Even in sizzling heat, Amaltas flowers blossom
ISLAMABAD, June 24: While it looks like raining fire in the dry and sizzling summer months, Amaltas is among the handful of trees and plants in the capital that bear flowers under the conditions when mercury is floating around 40 degrees Celsius.
Compared to many parts of the country which give a dusty and barren looks in the summer, Islamabad is among the very few places that are greener in summers than any time of the year due to the vast variety of trees and well-maintained grassy grounds.
But even in the federal capital, the soothing effects of looking at flowers is limited to mainly three plants and trees most notable
of them being the shinning golden yellow flowers of Amaltas (cassia fistula).
As the dry summer begins to peak, almost all the varieties of flowers fade off by end of May, but the flowering of Amaltas continues to increase from the start of June and continues till the arrival of the monsoons in July.
Despite the delicate and puffy looks, these Amaltas flowers hanging like grapes are sturdy enough to stand the violent summer storms and floats around the tree as the breeze blows.
Apart from Amaltas, the other attractive varieties in these months are bogenvelia, China rose and crape myrtle that one can find at various spots in the federal capital bringing relief to the eyes of onlookers with pink, red and purple flower shades at a time when streets are reflecting mirages.
However, the credit also goes to the residents who do not damage trees and pluck flowers. “We can only manage the greenery but the citizens actually maintain them and one can see that even children do not break branches just for fun,” said an official of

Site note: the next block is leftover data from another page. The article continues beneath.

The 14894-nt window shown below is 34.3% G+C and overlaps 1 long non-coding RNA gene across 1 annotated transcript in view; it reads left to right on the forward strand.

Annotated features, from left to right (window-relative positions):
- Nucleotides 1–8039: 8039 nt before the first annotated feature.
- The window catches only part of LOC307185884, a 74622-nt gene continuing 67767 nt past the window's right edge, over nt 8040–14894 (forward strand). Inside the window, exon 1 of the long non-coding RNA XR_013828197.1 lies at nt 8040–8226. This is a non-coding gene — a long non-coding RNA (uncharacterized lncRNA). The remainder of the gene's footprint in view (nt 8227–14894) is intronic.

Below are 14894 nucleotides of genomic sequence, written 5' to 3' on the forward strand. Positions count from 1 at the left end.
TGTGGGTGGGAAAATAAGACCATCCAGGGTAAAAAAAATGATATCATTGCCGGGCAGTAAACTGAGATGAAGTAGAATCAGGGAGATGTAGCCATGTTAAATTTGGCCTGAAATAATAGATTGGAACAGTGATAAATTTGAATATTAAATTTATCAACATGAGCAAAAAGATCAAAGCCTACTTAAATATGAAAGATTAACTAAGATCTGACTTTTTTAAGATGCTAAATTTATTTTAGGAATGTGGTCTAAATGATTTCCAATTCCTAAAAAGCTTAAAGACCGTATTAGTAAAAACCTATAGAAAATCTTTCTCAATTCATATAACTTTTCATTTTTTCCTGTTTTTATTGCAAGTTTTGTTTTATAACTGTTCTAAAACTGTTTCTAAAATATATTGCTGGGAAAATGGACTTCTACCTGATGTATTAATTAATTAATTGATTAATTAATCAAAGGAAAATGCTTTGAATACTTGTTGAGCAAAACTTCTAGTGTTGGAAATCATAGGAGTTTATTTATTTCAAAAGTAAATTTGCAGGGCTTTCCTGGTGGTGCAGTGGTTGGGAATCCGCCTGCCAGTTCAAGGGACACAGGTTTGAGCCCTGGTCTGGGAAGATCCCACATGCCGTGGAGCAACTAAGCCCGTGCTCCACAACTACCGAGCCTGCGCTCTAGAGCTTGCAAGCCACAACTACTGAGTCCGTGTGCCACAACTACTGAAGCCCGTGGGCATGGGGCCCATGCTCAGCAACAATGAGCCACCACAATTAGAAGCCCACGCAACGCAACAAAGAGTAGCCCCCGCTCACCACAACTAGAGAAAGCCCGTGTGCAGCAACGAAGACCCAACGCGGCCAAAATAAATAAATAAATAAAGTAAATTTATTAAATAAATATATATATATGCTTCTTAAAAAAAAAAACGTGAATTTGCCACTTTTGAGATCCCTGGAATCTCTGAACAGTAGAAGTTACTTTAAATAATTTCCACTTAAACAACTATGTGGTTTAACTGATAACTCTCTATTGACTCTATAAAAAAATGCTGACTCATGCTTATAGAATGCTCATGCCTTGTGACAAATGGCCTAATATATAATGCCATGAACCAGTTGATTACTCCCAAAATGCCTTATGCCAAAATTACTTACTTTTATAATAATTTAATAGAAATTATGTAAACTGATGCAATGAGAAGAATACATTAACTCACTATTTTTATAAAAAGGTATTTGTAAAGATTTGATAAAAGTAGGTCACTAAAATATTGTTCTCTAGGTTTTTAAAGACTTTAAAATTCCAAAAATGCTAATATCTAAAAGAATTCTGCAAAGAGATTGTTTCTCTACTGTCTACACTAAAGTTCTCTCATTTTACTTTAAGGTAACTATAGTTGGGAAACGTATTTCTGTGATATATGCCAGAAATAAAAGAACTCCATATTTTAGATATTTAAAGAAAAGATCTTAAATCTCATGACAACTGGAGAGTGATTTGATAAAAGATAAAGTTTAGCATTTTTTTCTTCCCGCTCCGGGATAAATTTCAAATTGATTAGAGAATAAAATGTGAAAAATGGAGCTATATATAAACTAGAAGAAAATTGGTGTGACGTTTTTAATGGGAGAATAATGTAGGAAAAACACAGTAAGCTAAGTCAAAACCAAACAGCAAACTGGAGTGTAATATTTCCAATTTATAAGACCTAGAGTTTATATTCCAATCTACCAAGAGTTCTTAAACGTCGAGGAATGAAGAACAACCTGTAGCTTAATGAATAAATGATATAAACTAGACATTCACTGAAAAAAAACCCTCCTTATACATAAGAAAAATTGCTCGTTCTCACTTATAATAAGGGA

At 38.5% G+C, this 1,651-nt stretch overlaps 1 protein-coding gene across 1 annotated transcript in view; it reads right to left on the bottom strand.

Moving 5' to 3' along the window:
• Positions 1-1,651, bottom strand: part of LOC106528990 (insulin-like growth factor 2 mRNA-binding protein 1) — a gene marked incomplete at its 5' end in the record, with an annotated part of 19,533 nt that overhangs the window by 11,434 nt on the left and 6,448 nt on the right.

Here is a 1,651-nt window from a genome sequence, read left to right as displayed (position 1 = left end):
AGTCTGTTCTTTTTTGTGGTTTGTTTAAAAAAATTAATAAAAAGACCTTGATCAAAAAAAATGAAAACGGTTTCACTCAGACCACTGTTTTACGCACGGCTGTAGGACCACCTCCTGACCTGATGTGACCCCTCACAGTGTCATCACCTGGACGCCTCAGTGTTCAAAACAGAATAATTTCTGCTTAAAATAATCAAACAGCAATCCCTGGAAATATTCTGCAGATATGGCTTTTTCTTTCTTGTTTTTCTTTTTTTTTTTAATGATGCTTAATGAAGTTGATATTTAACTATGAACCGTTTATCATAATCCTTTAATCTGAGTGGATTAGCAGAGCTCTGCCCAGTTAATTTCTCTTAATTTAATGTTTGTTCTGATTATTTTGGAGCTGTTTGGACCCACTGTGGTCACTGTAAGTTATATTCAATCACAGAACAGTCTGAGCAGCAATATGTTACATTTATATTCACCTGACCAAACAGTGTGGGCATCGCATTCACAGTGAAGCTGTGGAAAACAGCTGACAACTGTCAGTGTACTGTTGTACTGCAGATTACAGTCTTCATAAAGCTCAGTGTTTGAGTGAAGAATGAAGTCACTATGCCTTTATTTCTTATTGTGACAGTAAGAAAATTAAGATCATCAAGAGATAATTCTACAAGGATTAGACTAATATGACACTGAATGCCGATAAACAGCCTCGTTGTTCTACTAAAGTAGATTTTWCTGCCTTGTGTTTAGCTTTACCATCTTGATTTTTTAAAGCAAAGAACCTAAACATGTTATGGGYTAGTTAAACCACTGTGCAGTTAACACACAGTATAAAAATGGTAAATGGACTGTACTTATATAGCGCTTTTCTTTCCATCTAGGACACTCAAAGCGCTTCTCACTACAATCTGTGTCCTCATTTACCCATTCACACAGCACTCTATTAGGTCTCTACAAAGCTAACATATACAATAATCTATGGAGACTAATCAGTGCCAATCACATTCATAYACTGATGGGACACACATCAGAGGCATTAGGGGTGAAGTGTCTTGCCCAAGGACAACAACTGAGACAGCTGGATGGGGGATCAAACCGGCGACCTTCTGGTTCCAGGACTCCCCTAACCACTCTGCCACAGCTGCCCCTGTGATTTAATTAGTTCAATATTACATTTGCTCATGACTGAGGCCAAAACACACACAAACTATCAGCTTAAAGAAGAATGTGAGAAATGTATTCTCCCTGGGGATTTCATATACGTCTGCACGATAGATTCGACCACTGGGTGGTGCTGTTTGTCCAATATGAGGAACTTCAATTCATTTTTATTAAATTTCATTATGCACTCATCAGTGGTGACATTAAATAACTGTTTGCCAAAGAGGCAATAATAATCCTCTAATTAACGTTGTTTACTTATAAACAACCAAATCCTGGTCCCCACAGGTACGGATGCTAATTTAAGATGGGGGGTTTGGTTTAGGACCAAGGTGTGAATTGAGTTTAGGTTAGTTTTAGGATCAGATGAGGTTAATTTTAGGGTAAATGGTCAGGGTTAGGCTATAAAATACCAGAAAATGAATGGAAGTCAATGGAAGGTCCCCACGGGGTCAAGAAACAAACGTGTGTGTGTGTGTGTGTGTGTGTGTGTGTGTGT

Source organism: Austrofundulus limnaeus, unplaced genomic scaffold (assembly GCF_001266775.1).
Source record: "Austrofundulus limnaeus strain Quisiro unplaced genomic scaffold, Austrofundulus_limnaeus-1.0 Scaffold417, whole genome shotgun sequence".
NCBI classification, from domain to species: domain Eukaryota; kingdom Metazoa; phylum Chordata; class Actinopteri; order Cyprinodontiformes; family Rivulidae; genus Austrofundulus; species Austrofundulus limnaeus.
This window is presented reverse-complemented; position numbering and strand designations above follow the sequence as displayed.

Amaltas flowers accompanied by long tube-like buds containing seeds have numerous medicinal values too, that were used in traditional medical systems ‘hikmat’ and Amaltas flowers were also used to make sweeteners in South Asia prior to the arrival of candies and toffees.
Having strong reddish wood which is hard and heavy – the Amaltas tree can grow up to 40 feet, making it more attractive in the summer – the enchanting beauty of Amaltas tree has not gone unnoticed by the city managers and as a policy it has been decided by the Capital Development Authority (CDA) that the future plantations would be local varieties only.
The decision has been made to gradually replace paper mulberry which is the main source of pollen allergy, while Amaltas is a native ornamental tree. Its extended branches are also a source of firewood for the local villagers.
Meanwhile, an official of CDA said collecting woods and trimming trees actually added to the beauty of the federal capital as all the dead wood was cleared.
“We keep an eye on things but there is a kind of understanding with local villagers as they collect broken twigs and cut some shoots and branches. This is healthy for the trees, gives a better look and save some time and energy for the CDA too as this job should be done by us.”
To give the city the looks of more natural beauty, the CDA has also decided to plant trees with different flowering cycles, as the mix of large and small, deciduous and evergreen flowering trees will create a beautiful scene in all the seasons.
To make Islamabad greener, the civic agency has set the target of planting one million saplings annually, focusing on indigenous species, especially fruit and flowering trees, including pine varieties, kachnar, Amaltas, neem, jacaranda, olive and jaman etc.